The process can be maddening. Tapping out the rhythm. Counting beats, arranging stressed and unstressed syllables. Feeling the rhythm. Choosing one word over another can be an agonizing process. Do I use a comma here, or allow a line break to serve that purpose? Is that really what I mean? Listening. Listening. Listening. Lots of reading out loud too. That’s so incredibly important for my process: reading what I write out loud . . .
I keep a journal rather religiously . . . have done so for 30 years. A daily practice from which I occasionally mine a nugget or two. But usually those pages are used to clear out the dross; jettison a bunch of bullshit insecurity, righteous indignation, etc . . . the kind of stuff so many people post up on Facebook or spew forth in a Twitter-storm these days. I write all that stuff down in my journals . . . most of which I’ve burned.
Early in the process of writing a poem, I’m restless. I’ll take frequent breaks to go outside . . . cut wood; shovel snow; walk; tinker with one thing or another. Less frequently I’ll sit at my desk staring out the window for hours. I realize now, after years of doing this, that on those evenings when I say to Birgit in frustration that I didn’t get a single thing written, that I wasted the entire f^*k*^g day at my desk . . . those turn out to be necessary days to my process. Don’t ask me why. But I know it’s so. I do all the initial work with a number 2 pencil and yellow legal pad. Once I feel like I’m getting close — like the poem is getting close — I’ll sit down at my computer and “finish it.” At that stage, I’ll sometimes sit at my desk for hours and hours . . . I’m not so restless then. Eventually, I print off the finished draft and read it out loud again. And always I find the first printed version is not finished. But eventually, it’s finished. Abandoned, actually.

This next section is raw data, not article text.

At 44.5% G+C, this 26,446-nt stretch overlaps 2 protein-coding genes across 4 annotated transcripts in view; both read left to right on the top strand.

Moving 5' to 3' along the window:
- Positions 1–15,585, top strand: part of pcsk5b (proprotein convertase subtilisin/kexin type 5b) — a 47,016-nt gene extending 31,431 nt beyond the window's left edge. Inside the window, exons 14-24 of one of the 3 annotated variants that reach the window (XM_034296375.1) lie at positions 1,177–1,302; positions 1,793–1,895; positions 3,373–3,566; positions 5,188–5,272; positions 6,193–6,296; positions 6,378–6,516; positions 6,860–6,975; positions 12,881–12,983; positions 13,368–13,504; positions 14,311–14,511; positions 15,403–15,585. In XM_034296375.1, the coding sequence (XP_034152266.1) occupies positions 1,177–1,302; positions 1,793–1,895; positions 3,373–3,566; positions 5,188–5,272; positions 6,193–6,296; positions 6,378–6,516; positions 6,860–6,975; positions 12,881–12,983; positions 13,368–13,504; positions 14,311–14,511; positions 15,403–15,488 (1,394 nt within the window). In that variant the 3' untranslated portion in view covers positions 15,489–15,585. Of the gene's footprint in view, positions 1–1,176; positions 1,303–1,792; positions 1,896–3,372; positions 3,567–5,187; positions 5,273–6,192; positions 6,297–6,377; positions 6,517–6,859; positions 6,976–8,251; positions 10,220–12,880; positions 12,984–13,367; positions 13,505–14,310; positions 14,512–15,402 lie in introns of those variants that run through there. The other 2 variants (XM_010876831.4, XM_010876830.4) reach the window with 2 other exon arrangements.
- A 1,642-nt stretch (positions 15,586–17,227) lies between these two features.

Birgit is always the first person to see a “finished” draft. To be specific, she hears it . . . I always read it to her. I can tell instantly what she thinks; how she feels about it. And from time to time she mentions something that doesn’t feel quite right. And it’s remarkable how often the thing she mentions is the thing I wasn’t quite comfortable with!
I next send the draft to my son. (Not always, but almost) You know he’s an incredibly talented artist, but he’s also a terrific writer…better than I am. He is wonderfully supportive, but he won’t hesitate to tell me what he thinks. Interestingly, he rarely offers suggestions about craft. Instead, he will not hesitate to call me out on the premise. He’s sometimes incredulous that I feel a certain way or that I have suggested something or other. But that’s fine with me. It’s healthy, in fact. Healthy for my work; healthy for the relationship he and I have.
Linda: Your writing and Birgit’s photography evoke a strong sense of place. How important is geography to your process?